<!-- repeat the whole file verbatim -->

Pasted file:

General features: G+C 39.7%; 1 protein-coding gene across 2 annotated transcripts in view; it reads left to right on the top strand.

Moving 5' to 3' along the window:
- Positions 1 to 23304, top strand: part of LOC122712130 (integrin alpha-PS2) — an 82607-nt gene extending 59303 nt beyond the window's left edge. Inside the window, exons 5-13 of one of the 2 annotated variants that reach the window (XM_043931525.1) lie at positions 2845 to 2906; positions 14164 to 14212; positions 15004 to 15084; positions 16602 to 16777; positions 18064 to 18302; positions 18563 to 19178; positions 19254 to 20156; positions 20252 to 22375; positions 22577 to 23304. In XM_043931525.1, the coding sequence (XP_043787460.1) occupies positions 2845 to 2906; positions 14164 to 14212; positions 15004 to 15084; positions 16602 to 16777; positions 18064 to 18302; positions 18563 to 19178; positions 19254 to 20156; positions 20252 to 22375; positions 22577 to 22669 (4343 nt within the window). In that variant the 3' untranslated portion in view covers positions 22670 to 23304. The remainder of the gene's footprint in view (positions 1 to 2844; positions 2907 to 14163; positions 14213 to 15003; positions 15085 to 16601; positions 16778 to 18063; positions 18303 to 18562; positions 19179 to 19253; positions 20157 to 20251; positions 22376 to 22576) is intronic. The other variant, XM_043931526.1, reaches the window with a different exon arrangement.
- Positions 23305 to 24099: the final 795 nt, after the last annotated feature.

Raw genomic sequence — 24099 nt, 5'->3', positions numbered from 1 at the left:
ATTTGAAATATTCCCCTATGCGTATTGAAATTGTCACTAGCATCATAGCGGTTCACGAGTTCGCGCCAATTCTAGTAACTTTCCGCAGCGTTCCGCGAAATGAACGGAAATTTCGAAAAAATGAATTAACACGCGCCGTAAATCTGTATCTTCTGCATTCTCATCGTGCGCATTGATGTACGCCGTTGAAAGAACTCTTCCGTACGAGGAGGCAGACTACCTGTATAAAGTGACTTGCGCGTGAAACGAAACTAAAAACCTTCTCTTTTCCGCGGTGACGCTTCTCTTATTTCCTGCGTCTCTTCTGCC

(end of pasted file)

General features: G+C 39.7%; 1 protein-coding gene across 2 annotated transcripts in view; it reads left to right on the top strand.

Moving 5' to 3' along the window:
- Positions 1 to 23304, top strand: part of LOC122712130 (integrin alpha-PS2) — an 82607-nt gene extending 59303 nt beyond the window's left edge. Inside the window, exons 5-13 of one of the 2 annotated variants that reach the window (XM_043931525.1) lie at positions 2845 to 2906; positions 14164 to 14212; positions 15004 to 15084; positions 16602 to 16777; positions 18064 to 18302; positions 18563 to 19178; positions 19254 to 20156; positions 20252 to 22375; positions 22577 to 23304. In XM_043931525.1, the coding sequence (XP_043787460.1) occupies positions 2845 to 2906; positions 14164 to 14212; positions 15004 to 15084; positions 16602 to 16777; positions 18064 to 18302; positions 18563 to 19178; positions 19254 to 20156; positions 20252 to 22375; positions 22577 to 22669 (4343 nt within the window). In that variant the 3' untranslated portion in view covers positions 22670 to 23304. The remainder of the gene's footprint in view (positions 1 to 2844; positions 2907 to 14163; positions 14213 to 15003; positions 15085 to 16601; positions 16778 to 18063; positions 18303 to 18562; positions 19179 to 19253; positions 20157 to 20251; positions 22376 to 22576) is intronic. The other variant, XM_043931526.1, reaches the window with a different exon arrangement.
- Positions 23305 to 24099: the final 795 nt, after the last annotated feature.

Raw genomic sequence — 24099 nt, 5'->3', positions numbered from 1 at the left:
ATTTGAAATATTCCCCTATGCGTATTGAAATTGTCACTAGCATCATAGCGGTTCACGAGTTCGCGCCAATTCTAGTAACTTTCCGCAGCGTTCCGCGAAATGAACGGAAATTTCGAAAAAATGAATTAACACGCGCCGTAAATCTGTATCTTCTGCATTCTCATCGTGCGCATTGATGTACGCCGTTGAAAGAACTCTTCCGTACGAGGAGGCAGACTACCTGTATAAAGTGACTTGCGCGTGAAACGAAACTAAAAACCTTCTCTTTTCCGCGGTGACGCTTCTCTTATTTCCTGCGTCTCTTCTGCC